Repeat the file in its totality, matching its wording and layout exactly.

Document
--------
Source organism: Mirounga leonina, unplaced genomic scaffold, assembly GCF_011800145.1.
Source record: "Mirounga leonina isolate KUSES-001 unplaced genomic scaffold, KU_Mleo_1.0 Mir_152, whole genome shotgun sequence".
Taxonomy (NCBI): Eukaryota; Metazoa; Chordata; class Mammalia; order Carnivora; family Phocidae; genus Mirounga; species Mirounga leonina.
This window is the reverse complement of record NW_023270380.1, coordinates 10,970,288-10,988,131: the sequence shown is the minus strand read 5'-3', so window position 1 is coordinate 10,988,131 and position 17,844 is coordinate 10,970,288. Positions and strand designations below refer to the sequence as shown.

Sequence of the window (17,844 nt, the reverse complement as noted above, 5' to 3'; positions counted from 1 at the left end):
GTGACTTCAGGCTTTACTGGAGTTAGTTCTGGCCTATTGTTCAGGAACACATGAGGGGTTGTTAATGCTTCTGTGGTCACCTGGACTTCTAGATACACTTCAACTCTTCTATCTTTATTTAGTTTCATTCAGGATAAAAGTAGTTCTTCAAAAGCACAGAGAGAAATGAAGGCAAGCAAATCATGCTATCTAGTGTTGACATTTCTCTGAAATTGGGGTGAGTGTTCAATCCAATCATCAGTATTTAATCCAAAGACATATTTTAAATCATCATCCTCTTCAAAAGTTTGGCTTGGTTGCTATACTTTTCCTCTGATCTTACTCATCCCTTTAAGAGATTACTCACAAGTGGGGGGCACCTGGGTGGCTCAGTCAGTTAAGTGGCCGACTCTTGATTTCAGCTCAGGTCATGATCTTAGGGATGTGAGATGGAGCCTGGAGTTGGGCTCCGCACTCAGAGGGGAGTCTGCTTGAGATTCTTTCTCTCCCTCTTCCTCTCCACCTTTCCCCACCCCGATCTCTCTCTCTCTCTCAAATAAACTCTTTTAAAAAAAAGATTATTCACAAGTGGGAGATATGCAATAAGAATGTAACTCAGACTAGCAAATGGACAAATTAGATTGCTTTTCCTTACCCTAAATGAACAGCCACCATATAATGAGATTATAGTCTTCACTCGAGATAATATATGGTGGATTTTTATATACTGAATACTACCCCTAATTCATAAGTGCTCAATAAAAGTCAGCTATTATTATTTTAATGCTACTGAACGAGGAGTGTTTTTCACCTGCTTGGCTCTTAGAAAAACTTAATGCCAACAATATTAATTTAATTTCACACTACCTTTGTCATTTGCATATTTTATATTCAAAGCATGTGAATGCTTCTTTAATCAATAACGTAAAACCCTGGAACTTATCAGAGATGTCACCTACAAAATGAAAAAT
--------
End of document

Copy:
Source organism: Mirounga leonina, unplaced genomic scaffold, assembly GCF_011800145.1.
Source record: "Mirounga leonina isolate KUSES-001 unplaced genomic scaffold, KU_Mleo_1.0 Mir_152, whole genome shotgun sequence".
Taxonomy (NCBI): Eukaryota; Metazoa; Chordata; class Mammalia; order Carnivora; family Phocidae; genus Mirounga; species Mirounga leonina.
This window is the reverse complement of record NW_023270380.1, coordinates 10,970,288-10,988,131: the sequence shown is the minus strand read 5'-3', so window position 1 is coordinate 10,988,131 and position 17,844 is coordinate 10,970,288. Positions and strand designations below refer to the sequence as shown.

Sequence of the window (17,844 nt, the reverse complement as noted above, 5' to 3'; positions counted from 1 at the left end):
GTGACTTCAGGCTTTACTGGAGTTAGTTCTGGCCTATTGTTCAGGAACACATGAGGGGTTGTTAATGCTTCTGTGGTCACCTGGACTTCTAGATACACTTCAACTCTTCTATCTTTATTTAGTTTCATTCAGGATAAAAGTAGTTCTTCAAAAGCACAGAGAGAAATGAAGGCAAGCAAATCATGCTATCTAGTGTTGACATTTCTCTGAAATTGGGGTGAGTGTTCAATCCAATCATCAGTATTTAATCCAAAGACATATTTTAAATCATCATCCTCTTCAAAAGTTTGGCTTGGTTGCTATACTTTTCCTCTGATCTTACTCATCCCTTTAAGAGATTACTCACAAGTGGGGGGCACCTGGGTGGCTCAGTCAGTTAAGTGGCCGACTCTTGATTTCAGCTCAGGTCATGATCTTAGGGATGTGAGATGGAGCCTGGAGTTGGGCTCCGCACTCAGAGGGGAGTCTGCTTGAGATTCTTTCTCTCCCTCTTCCTCTCCACCTTTCCCCACCCCGATCTCTCTCTCTCTCTCAAATAAACTCTTTTAAAAAAAAGATTATTCACAAGTGGGAGATATGCAATAAGAATGTAACTCAGACTAGCAAATGGACAAATTAGATTGCTTTTCCTTACCCTAAATGAACAGCCACCATATAATGAGATTATAGTCTTCACTCGAGATAATATATGGTGGATTTTTATATACTGAATACTACCCCTAATTCATAAGTGCTCAATAAAAGTCAGCTATTATTATTTTAATGCTACTGAACGAGGAGTGTTTTTCACCTGCTTGGCTCTTAGAAAAACTTAATGCCAACAATATTAATTTAATTTCACACTACCTTTGTCATTTGCATATTTTATATTCAAAGCATGTGAATGCTTCTTTAATCAATAACGTAAAACCCTGGAACTTATCAGAGATGTCACCTACAAAATGAAAAAT